Why Warren dropping out shouldn’t cause women to give up hope
Last week, Sen. Elizabeth Warren suspended her campaign for president, essentially eliminating the chances that this cycle would produce America’s first female commander-in-chief. My social media feed reflected collective disappointment and sadness. Even if Warren wasn’t your desired candidate, it never felt like she, Kamala Harris, Amy Klobuchar, or any other female candidate got a truly fair shot.
If you’re outraged that we have two white, straight septuagenarians competing for the Democratic nomination, you should be. If you’re outraged that Donald Trump was elected in spite of decades of sexist behavior and comments, you should be.
But you should also be proud. Not only did Warren make an impression on little girls everywhere about dreaming big and fighting on, her candidacy sent a strong message to boys too. Normalizing women as viable presidential candidates is important—even if we are not yet content with the outcome.
That’s why instead of feeling discouraged, I feel hope. For more women to run for president in the future thanks to the paths cleared by Warren and Clinton, but also for all women seeking leadership, board seats, and funding. Here are three reasons to feel hope versus despair as a female leader this week:
Women are supporting women
In 2018, a record number of women ran for the U.S. House and Senate. We witnessed the election of the first Native American and Muslim women to Congress. And 37% of the women serving in Congress are women of color.
In my home state of Massachusetts, Warren is just one of many women blazing the trail for the next generation on the national stage, with Ayanna Pressley and Maura Healey following her lead. Both women joined Warren frequently on the campaign trail, demonstrating a sisterhood in power that simply didn’t exist a decade ago.
But the female camaraderie is evident beyond the campaign trail. It’s noticeable in boardrooms too. When I first started at HubSpot, we had one woman on our board. Now, we are proud to have three women. The data shows we aren’t alone: After years of hovering around 16%, women now represent 27% of the S&P 500 board seats. I watch with great admiration as the women on our board advocate for, recommend, and cite amazing women in their networks for leadership roles.
The despair of last election cycle was followed by massive increases in the number of women running for office, and many of them are now using their offices, positions, and political resources to create space for even more women in power. I suspect we’ll see the same trend in the world of business, and that a powerful network effect will emerge as a result.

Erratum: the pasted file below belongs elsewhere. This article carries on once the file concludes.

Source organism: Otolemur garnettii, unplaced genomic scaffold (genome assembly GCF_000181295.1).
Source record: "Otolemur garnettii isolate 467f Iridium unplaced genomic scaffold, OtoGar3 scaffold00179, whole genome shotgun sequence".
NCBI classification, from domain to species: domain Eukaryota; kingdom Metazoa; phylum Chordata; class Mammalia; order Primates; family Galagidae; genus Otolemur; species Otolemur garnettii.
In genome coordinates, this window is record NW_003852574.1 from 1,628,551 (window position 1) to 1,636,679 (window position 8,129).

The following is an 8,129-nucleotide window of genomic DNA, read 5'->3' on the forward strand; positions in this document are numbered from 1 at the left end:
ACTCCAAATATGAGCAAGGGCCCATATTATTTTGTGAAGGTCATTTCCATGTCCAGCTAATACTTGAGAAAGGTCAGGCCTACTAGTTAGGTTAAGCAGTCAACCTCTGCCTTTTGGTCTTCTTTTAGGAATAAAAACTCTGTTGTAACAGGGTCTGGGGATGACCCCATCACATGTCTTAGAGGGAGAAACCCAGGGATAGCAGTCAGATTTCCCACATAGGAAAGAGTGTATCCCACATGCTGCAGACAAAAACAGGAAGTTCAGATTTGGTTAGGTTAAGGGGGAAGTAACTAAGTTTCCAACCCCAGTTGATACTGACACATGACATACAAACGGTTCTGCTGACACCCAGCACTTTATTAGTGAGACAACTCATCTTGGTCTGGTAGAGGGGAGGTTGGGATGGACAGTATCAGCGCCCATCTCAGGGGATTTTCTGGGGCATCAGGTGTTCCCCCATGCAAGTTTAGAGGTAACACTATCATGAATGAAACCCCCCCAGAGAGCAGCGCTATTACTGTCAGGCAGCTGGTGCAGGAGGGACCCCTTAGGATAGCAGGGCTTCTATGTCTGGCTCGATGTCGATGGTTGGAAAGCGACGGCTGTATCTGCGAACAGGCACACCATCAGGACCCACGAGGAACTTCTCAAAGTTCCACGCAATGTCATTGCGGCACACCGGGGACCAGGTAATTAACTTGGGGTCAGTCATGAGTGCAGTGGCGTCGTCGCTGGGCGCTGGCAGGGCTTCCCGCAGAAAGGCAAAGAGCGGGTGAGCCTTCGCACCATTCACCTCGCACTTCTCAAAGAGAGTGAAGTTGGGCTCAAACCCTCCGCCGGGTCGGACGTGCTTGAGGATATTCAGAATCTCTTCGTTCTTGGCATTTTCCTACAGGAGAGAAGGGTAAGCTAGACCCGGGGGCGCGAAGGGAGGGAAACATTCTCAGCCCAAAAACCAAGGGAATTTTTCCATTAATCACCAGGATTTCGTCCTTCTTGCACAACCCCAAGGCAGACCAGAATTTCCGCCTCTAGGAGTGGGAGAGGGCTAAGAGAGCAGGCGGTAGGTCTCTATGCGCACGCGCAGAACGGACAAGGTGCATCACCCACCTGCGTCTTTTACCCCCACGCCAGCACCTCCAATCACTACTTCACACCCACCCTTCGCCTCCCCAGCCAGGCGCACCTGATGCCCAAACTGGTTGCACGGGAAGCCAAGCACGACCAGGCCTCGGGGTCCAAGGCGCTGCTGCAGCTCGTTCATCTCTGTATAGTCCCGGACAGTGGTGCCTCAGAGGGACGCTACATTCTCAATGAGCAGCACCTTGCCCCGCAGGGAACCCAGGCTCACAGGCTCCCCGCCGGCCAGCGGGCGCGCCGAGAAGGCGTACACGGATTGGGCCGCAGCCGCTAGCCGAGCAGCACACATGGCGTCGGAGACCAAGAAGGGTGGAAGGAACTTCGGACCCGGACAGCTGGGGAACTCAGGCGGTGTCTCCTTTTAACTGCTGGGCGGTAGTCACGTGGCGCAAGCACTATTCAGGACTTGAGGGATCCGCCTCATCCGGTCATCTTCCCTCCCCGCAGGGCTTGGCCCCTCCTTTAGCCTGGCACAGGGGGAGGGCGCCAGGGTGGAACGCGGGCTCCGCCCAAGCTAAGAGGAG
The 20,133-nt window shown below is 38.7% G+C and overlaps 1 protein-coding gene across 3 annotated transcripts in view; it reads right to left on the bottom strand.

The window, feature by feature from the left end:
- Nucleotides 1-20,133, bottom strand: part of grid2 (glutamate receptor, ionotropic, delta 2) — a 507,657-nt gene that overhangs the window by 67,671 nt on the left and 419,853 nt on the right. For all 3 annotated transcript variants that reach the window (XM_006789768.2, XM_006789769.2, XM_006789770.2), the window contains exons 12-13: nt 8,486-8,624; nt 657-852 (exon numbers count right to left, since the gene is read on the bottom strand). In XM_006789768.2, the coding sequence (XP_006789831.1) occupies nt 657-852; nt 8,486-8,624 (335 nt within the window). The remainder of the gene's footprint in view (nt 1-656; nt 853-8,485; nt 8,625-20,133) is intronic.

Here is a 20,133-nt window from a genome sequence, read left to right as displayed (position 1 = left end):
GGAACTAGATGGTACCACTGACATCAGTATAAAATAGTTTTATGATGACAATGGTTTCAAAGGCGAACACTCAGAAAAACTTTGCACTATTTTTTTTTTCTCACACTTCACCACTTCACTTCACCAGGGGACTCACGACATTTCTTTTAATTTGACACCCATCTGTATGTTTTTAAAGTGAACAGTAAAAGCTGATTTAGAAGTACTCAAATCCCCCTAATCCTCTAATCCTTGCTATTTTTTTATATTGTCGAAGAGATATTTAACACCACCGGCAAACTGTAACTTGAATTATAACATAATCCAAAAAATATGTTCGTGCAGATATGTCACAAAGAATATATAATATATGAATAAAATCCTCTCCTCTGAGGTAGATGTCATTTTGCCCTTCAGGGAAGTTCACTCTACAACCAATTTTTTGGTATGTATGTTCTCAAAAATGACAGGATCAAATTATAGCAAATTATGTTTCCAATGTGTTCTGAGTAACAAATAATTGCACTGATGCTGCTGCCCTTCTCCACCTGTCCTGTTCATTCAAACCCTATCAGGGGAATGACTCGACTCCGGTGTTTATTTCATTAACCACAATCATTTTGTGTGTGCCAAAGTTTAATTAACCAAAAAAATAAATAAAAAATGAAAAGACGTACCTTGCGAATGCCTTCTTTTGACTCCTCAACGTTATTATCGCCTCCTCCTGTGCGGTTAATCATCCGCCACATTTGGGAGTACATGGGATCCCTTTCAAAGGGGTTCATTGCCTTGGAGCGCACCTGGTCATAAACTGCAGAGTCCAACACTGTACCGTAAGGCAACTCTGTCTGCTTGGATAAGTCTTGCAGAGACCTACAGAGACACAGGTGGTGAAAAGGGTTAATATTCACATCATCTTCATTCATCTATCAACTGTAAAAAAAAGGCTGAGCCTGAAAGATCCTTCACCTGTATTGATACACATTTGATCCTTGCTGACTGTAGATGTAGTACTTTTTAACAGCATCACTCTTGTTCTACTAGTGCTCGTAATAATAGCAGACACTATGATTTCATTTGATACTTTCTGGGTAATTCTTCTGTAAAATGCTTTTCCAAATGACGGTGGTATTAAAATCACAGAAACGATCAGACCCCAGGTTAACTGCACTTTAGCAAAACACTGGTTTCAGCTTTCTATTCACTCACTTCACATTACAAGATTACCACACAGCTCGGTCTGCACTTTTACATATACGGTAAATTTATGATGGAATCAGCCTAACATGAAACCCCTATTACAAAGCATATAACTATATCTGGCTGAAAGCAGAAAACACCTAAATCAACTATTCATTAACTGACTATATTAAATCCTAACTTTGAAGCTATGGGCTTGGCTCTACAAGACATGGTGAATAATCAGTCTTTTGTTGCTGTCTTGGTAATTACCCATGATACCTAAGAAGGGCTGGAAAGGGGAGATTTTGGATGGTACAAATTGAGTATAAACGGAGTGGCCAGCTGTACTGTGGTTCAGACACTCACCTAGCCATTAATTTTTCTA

Women are taking charge of the narrative
One of Warren’s shining moments in the spotlight was reminding us all that your voice is a powerful weapon. Her defiance of attempts to silence her objection to the confirmation of Jeff Sessions as U.S. attorney general before her campaign even began led to a seminal moment and catchphrase that has taken on a life of its own. It was this feat of strength that caused an exasperated Mitch McConnell to utter “Nevertheless, she persisted,” now a pillar statement for feminists everywhere.
Jodi Kantor and Meghan Twohey persisted in remarkable reporting to share the stories of Harvey Weinstein’s victims, completely reshaping the public narrative and ultimately leading to his criminal conviction in February. Greta Thunberg is shaping the global narrative on climate change singlehandedly. Ava Duvernay is blazing new pathways for underrepresented stories to be told by more diverse filmmakers and production teams. These women inspire me because they weren’t content with continuing an existing narrative; they created their own, and that bodes well for all of us.
Women are demanding accountability
You should also be proud that the candidate who said she’d take on billionaires did so on the debate stage. Even without winning, she made Bloomberg account for his disgraceful comments about women (alleged in the book The Portable Bloomberg), dealing him blows that essentially ended his campaign.
Men should be held accountable for their behavior toward women. Not just in a soundbyte, not just in a campaign video, but in the everyday course of their careers and personal lives. The fact that male candidates are being held to stronger account on these issues is progress, even if it doesn’t feel like enough yet.
Diversity and representation used to be a “nice to have” for companies, and there was very little holding them accountable other than press coverage. Now, given the public pressure led by women, stronger scrutiny measures have been put in place, such as California requiring companies to have a female director on their board and Goldman Sachs no longer taking companies public without a female board member.
These changes aren’t confined to the policy level. At HubSpot, we get more questions than ever from job candidates of all genders about pay equity and diversity—and this is happening all over the business world. Employees can choose to work at a place that doesn’t just talk about diversity, but actually makes it a priority.
So, what now?
Warren persisted in her race; now it’s our turn. Instead of getting down, I’m getting to work. I’m going to do everything I can to blaze a trail for future leaders, to empower women and underrepresented minorities, and to create an inclusive workplace that allows everyone to be their true selves.
I believe we’ll see women presidents in my lifetime. I also believe we’ll see more women leaders of companies who will use their positions to build even more diverse workplaces. And when that happens, we’ll be proud that in spite of all of the reasons not to be optimistic, we all kept fighting.
Nevertheless, we persisted. Warren wouldn’t have it any other way.
Katie Burke is chief people officer at HubSpot.
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